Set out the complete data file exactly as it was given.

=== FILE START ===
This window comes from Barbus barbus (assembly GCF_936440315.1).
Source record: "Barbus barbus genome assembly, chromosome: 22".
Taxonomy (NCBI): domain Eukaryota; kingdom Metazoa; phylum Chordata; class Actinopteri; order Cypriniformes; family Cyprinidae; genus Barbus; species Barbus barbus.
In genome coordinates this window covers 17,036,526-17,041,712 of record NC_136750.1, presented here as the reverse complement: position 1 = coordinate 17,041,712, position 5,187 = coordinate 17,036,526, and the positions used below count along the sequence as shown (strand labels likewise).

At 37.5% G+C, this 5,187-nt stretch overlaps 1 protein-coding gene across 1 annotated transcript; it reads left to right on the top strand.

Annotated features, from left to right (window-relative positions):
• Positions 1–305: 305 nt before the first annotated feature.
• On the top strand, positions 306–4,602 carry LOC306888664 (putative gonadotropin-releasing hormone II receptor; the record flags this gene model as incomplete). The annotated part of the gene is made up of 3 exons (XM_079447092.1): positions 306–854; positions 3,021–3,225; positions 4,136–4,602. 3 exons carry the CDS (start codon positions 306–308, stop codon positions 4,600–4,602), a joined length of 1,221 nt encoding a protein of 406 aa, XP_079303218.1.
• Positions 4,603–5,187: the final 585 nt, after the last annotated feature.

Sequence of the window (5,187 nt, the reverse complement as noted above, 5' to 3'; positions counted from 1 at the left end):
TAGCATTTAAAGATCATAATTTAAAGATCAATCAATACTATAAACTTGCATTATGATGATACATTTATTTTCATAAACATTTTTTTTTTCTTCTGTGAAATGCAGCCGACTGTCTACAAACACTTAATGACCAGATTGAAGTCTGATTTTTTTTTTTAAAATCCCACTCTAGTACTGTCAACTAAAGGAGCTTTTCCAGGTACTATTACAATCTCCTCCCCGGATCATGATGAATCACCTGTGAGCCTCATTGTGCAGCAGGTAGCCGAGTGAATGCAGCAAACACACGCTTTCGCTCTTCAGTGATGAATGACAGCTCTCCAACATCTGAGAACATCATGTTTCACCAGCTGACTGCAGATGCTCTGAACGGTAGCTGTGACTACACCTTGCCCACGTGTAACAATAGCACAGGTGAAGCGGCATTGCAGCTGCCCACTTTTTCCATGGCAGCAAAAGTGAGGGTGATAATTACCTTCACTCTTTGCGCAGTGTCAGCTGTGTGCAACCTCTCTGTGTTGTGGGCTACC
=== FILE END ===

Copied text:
This window comes from Barbus barbus (assembly GCF_936440315.1).
Source record: "Barbus barbus genome assembly, chromosome: 22".
Taxonomy (NCBI): domain Eukaryota; kingdom Metazoa; phylum Chordata; class Actinopteri; order Cypriniformes; family Cyprinidae; genus Barbus; species Barbus barbus.
In genome coordinates this window covers 17,036,526-17,041,712 of record NC_136750.1, presented here as the reverse complement: position 1 = coordinate 17,041,712, position 5,187 = coordinate 17,036,526, and the positions used below count along the sequence as shown (strand labels likewise).

At 37.5% G+C, this 5,187-nt stretch overlaps 1 protein-coding gene across 1 annotated transcript; it reads left to right on the top strand.

Annotated features, from left to right (window-relative positions):
• Positions 1–305: 305 nt before the first annotated feature.
• On the top strand, positions 306–4,602 carry LOC306888664 (putative gonadotropin-releasing hormone II receptor; the record flags this gene model as incomplete). The annotated part of the gene is made up of 3 exons (XM_079447092.1): positions 306–854; positions 3,021–3,225; positions 4,136–4,602. 3 exons carry the CDS (start codon positions 306–308, stop codon positions 4,600–4,602), a joined length of 1,221 nt encoding a protein of 406 aa, XP_079303218.1.
• Positions 4,603–5,187: the final 585 nt, after the last annotated feature.

Sequence of the window (5,187 nt, the reverse complement as noted above, 5' to 3'; positions counted from 1 at the left end):
TAGCATTTAAAGATCATAATTTAAAGATCAATCAATACTATAAACTTGCATTATGATGATACATTTATTTTCATAAACATTTTTTTTTTCTTCTGTGAAATGCAGCCGACTGTCTACAAACACTTAATGACCAGATTGAAGTCTGATTTTTTTTTTTAAAATCCCACTCTAGTACTGTCAACTAAAGGAGCTTTTCCAGGTACTATTACAATCTCCTCCCCGGATCATGATGAATCACCTGTGAGCCTCATTGTGCAGCAGGTAGCCGAGTGAATGCAGCAAACACACGCTTTCGCTCTTCAGTGATGAATGACAGCTCTCCAACATCTGAGAACATCATGTTTCACCAGCTGACTGCAGATGCTCTGAACGGTAGCTGTGACTACACCTTGCCCACGTGTAACAATAGCACAGGTGAAGCGGCATTGCAGCTGCCCACTTTTTCCATGGCAGCAAAAGTGAGGGTGATAATTACCTTCACTCTTTGCGCAGTGTCAGCTGTGTGCAACCTCTCTGTGTTGTGGGCTACC